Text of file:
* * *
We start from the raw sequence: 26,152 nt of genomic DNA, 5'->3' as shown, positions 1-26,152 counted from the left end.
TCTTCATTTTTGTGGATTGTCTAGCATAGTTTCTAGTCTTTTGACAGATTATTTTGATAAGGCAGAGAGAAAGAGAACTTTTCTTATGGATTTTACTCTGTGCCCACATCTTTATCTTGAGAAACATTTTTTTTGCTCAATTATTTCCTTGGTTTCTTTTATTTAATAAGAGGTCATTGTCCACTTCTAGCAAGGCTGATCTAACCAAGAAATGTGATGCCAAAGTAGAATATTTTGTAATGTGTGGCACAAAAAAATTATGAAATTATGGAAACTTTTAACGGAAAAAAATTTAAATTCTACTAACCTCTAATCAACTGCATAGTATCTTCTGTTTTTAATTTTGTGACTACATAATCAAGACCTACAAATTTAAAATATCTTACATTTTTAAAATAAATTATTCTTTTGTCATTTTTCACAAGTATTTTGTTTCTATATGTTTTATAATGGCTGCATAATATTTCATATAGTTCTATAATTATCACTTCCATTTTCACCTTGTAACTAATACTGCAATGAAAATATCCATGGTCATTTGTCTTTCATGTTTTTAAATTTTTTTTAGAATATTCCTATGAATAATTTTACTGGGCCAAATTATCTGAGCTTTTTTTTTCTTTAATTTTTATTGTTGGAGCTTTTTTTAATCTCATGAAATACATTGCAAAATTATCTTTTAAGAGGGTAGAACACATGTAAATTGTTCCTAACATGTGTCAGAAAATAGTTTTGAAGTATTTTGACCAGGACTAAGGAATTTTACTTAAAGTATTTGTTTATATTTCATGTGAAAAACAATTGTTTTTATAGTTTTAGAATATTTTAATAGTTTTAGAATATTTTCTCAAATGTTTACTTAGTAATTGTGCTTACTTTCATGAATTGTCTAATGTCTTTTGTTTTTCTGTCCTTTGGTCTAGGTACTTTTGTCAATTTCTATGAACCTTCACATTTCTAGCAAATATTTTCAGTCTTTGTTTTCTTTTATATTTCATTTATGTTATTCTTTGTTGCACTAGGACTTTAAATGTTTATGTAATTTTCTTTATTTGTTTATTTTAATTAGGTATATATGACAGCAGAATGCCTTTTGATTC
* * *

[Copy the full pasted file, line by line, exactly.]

We start from the raw sequence: 26,152 nt of genomic DNA, 5'->3' as shown, positions 1-26,152 counted from the left end.
TCTTCATTTTTGTGGATTGTCTAGCATAGTTTCTAGTCTTTTGACAGATTATTTTGATAAGGCAGAGAGAAAGAGAACTTTTCTTATGGATTTTACTCTGTGCCCACATCTTTATCTTGAGAAACATTTTTTTTGCTCAATTATTTCCTTGGTTTCTTTTATTTAATAAGAGGTCATTGTCCACTTCTAGCAAGGCTGATCTAACCAAGAAATGTGATGCCAAAGTAGAATATTTTGTAATGTGTGGCACAAAAAAATTATGAAATTATGGAAACTTTTAACGGAAAAAAATTTAAATTCTACTAACCTCTAATCAACTGCATAGTATCTTCTGTTTTTAATTTTGTGACTACATAATCAAGACCTACAAATTTAAAATATCTTACATTTTTAAAATAAATTATTCTTTTGTCATTTTTCACAAGTATTTTGTTTCTATATGTTTTATAATGGCTGCATAATATTTCATATAGTTCTATAATTATCACTTCCATTTTCACCTTGTAACTAATACTGCAATGAAAATATCCATGGTCATTTGTCTTTCATGTTTTTAAATTTTTTTTAGAATATTCCTATGAATAATTTTACTGGGCCAAATTATCTGAGCTTTTTTTTTCTTTAATTTTTATTGTTGGAGCTTTTTTTAATCTCATGAAATACATTGCAAAATTATCTTTTAAGAGGGTAGAACACATGTAAATTGTTCCTAACATGTGTCAGAAAATAGTTTTGAAGTATTTTGACCAGGACTAAGGAATTTTACTTAAAGTATTTGTTTATATTTCATGTGAAAAACAATTGTTTTTATAGTTTTAGAATATTTTAATAGTTTTAGAATATTTTCTCAAATGTTTACTTAGTAATTGTGCTTACTTTCATGAATTGTCTAATGTCTTTTGTTTTTCTGTCCTTTGGTCTAGGTACTTTTGTCAATTTCTATGAACCTTCACATTTCTAGCAAATATTTTCAGTCTTTGTTTTCTTTTATATTTCATTTATGTTATTCTTTGTTGCACTAGGACTTTAAATGTTTATGTAATTTTCTTTATTTGTTTATTTTAATTAGGTATATATGACAGCAGAATGCCTTTTGATTC